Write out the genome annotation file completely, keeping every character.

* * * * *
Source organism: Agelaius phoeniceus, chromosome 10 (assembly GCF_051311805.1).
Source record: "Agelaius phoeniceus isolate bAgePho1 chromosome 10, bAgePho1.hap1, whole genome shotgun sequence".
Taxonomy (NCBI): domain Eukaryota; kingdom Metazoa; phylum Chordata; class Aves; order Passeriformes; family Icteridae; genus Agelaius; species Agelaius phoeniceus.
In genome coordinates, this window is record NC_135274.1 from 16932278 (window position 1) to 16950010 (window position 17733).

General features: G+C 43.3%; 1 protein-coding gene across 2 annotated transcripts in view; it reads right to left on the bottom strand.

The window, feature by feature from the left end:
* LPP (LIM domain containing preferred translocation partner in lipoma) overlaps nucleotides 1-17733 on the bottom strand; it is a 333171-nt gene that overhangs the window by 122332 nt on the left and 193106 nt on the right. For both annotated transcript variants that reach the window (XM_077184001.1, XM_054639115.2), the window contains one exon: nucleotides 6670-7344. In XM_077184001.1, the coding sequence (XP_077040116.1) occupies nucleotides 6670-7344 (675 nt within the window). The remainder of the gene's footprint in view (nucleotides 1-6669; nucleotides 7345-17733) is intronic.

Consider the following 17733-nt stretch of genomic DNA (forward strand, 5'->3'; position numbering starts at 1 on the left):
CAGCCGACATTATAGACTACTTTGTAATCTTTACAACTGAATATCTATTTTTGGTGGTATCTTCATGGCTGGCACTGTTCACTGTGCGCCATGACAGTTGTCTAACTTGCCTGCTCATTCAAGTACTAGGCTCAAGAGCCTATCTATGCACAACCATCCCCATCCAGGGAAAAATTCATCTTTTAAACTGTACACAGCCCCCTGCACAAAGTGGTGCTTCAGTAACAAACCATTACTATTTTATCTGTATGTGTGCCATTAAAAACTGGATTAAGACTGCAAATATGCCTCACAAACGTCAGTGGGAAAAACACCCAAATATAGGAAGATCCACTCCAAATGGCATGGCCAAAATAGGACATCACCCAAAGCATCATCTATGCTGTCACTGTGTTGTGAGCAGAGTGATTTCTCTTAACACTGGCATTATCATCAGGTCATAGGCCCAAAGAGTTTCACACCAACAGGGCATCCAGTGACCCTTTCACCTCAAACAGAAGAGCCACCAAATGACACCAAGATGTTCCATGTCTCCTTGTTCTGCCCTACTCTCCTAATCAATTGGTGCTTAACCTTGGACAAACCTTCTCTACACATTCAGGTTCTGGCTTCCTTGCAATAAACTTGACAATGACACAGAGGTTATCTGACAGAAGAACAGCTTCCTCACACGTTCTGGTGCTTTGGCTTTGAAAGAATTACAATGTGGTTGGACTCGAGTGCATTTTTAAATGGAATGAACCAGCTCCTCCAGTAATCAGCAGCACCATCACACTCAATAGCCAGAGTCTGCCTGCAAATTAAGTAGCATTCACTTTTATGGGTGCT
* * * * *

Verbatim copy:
Source organism: Agelaius phoeniceus, chromosome 10 (assembly GCF_051311805.1).
Source record: "Agelaius phoeniceus isolate bAgePho1 chromosome 10, bAgePho1.hap1, whole genome shotgun sequence".
Taxonomy (NCBI): domain Eukaryota; kingdom Metazoa; phylum Chordata; class Aves; order Passeriformes; family Icteridae; genus Agelaius; species Agelaius phoeniceus.
In genome coordinates, this window is record NC_135274.1 from 16932278 (window position 1) to 16950010 (window position 17733).

General features: G+C 43.3%; 1 protein-coding gene across 2 annotated transcripts in view; it reads right to left on the bottom strand.

The window, feature by feature from the left end:
* LPP (LIM domain containing preferred translocation partner in lipoma) overlaps nucleotides 1-17733 on the bottom strand; it is a 333171-nt gene that overhangs the window by 122332 nt on the left and 193106 nt on the right. For both annotated transcript variants that reach the window (XM_077184001.1, XM_054639115.2), the window contains one exon: nucleotides 6670-7344. In XM_077184001.1, the coding sequence (XP_077040116.1) occupies nucleotides 6670-7344 (675 nt within the window). The remainder of the gene's footprint in view (nucleotides 1-6669; nucleotides 7345-17733) is intronic.

Consider the following 17733-nt stretch of genomic DNA (forward strand, 5'->3'; position numbering starts at 1 on the left):
CAGCCGACATTATAGACTACTTTGTAATCTTTACAACTGAATATCTATTTTTGGTGGTATCTTCATGGCTGGCACTGTTCACTGTGCGCCATGACAGTTGTCTAACTTGCCTGCTCATTCAAGTACTAGGCTCAAGAGCCTATCTATGCACAACCATCCCCATCCAGGGAAAAATTCATCTTTTAAACTGTACACAGCCCCCTGCACAAAGTGGTGCTTCAGTAACAAACCATTACTATTTTATCTGTATGTGTGCCATTAAAAACTGGATTAAGACTGCAAATATGCCTCACAAACGTCAGTGGGAAAAACACCCAAATATAGGAAGATCCACTCCAAATGGCATGGCCAAAATAGGACATCACCCAAAGCATCATCTATGCTGTCACTGTGTTGTGAGCAGAGTGATTTCTCTTAACACTGGCATTATCATCAGGTCATAGGCCCAAAGAGTTTCACACCAACAGGGCATCCAGTGACCCTTTCACCTCAAACAGAAGAGCCACCAAATGACACCAAGATGTTCCATGTCTCCTTGTTCTGCCCTACTCTCCTAATCAATTGGTGCTTAACCTTGGACAAACCTTCTCTACACATTCAGGTTCTGGCTTCCTTGCAATAAACTTGACAATGACACAGAGGTTATCTGACAGAAGAACAGCTTCCTCACACGTTCTGGTGCTTTGGCTTTGAAAGAATTACAATGTGGTTGGACTCGAGTGCATTTTTAAATGGAATGAACCAGCTCCTCCAGTAATCAGCAGCACCATCACACTCAATAGCCAGAGTCTGCCTGCAAATTAAGTAGCATTCACTTTTATGGGTGCT